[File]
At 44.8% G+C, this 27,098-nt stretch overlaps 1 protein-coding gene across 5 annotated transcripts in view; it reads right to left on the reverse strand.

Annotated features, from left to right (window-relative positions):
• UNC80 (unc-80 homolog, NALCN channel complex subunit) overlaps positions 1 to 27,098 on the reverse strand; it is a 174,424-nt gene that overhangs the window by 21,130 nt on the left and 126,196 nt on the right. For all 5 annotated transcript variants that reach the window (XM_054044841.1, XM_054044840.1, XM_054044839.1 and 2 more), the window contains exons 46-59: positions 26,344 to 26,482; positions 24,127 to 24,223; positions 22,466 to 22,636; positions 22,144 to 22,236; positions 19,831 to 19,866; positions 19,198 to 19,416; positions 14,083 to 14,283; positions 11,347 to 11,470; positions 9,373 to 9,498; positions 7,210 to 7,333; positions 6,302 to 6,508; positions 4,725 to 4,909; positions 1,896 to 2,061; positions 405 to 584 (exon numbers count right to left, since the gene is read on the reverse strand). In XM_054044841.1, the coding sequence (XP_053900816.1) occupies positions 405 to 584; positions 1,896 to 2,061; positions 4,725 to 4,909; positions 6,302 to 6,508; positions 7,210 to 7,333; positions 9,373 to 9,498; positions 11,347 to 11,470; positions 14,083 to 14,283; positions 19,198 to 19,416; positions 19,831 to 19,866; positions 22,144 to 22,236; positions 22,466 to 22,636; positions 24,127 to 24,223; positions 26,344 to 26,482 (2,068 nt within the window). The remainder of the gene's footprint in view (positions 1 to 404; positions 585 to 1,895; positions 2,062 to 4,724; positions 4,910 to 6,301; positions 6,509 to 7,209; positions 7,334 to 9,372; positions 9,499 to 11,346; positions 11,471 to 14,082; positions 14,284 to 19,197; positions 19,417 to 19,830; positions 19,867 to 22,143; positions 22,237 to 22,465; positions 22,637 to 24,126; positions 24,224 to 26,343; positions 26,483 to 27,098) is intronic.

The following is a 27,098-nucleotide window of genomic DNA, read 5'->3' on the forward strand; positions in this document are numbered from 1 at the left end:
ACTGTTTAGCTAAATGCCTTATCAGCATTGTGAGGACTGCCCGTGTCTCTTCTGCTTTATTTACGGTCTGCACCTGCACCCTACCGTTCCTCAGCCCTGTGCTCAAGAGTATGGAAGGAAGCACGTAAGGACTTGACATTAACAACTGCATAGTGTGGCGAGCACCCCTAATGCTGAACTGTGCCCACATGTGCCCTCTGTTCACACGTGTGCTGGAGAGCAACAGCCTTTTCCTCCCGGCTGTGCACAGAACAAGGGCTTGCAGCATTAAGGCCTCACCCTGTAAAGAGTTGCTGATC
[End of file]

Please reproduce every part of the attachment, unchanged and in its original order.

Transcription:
At 44.8% G+C, this 27,098-nt stretch overlaps 1 protein-coding gene across 5 annotated transcripts in view; it reads right to left on the reverse strand.

Annotated features, from left to right (window-relative positions):
• UNC80 (unc-80 homolog, NALCN channel complex subunit) overlaps positions 1 to 27,098 on the reverse strand; it is a 174,424-nt gene that overhangs the window by 21,130 nt on the left and 126,196 nt on the right. For all 5 annotated transcript variants that reach the window (XM_054044841.1, XM_054044840.1, XM_054044839.1 and 2 more), the window contains exons 46-59: positions 26,344 to 26,482; positions 24,127 to 24,223; positions 22,466 to 22,636; positions 22,144 to 22,236; positions 19,831 to 19,866; positions 19,198 to 19,416; positions 14,083 to 14,283; positions 11,347 to 11,470; positions 9,373 to 9,498; positions 7,210 to 7,333; positions 6,302 to 6,508; positions 4,725 to 4,909; positions 1,896 to 2,061; positions 405 to 584 (exon numbers count right to left, since the gene is read on the reverse strand). In XM_054044841.1, the coding sequence (XP_053900816.1) occupies positions 405 to 584; positions 1,896 to 2,061; positions 4,725 to 4,909; positions 6,302 to 6,508; positions 7,210 to 7,333; positions 9,373 to 9,498; positions 11,347 to 11,470; positions 14,083 to 14,283; positions 19,198 to 19,416; positions 19,831 to 19,866; positions 22,144 to 22,236; positions 22,466 to 22,636; positions 24,127 to 24,223; positions 26,344 to 26,482 (2,068 nt within the window). The remainder of the gene's footprint in view (positions 1 to 404; positions 585 to 1,895; positions 2,062 to 4,724; positions 4,910 to 6,301; positions 6,509 to 7,209; positions 7,334 to 9,372; positions 9,499 to 11,346; positions 11,471 to 14,082; positions 14,284 to 19,197; positions 19,417 to 19,830; positions 19,867 to 22,143; positions 22,237 to 22,465; positions 22,637 to 24,126; positions 24,224 to 26,343; positions 26,483 to 27,098) is intronic.

The following is a 27,098-nucleotide window of genomic DNA, read 5'->3' on the forward strand; positions in this document are numbered from 1 at the left end:
ACTGTTTAGCTAAATGCCTTATCAGCATTGTGAGGACTGCCCGTGTCTCTTCTGCTTTATTTACGGTCTGCACCTGCACCCTACCGTTCCTCAGCCCTGTGCTCAAGAGTATGGAAGGAAGCACGTAAGGACTTGACATTAACAACTGCATAGTGTGGCGAGCACCCCTAATGCTGAACTGTGCCCACATGTGCCCTCTGTTCACACGTGTGCTGGAGAGCAACAGCCTTTTCCTCCCGGCTGTGCACAGAACAAGGGCTTGCAGCATTAAGGCCTCACCCTGTAAAGAGTTGCTGATC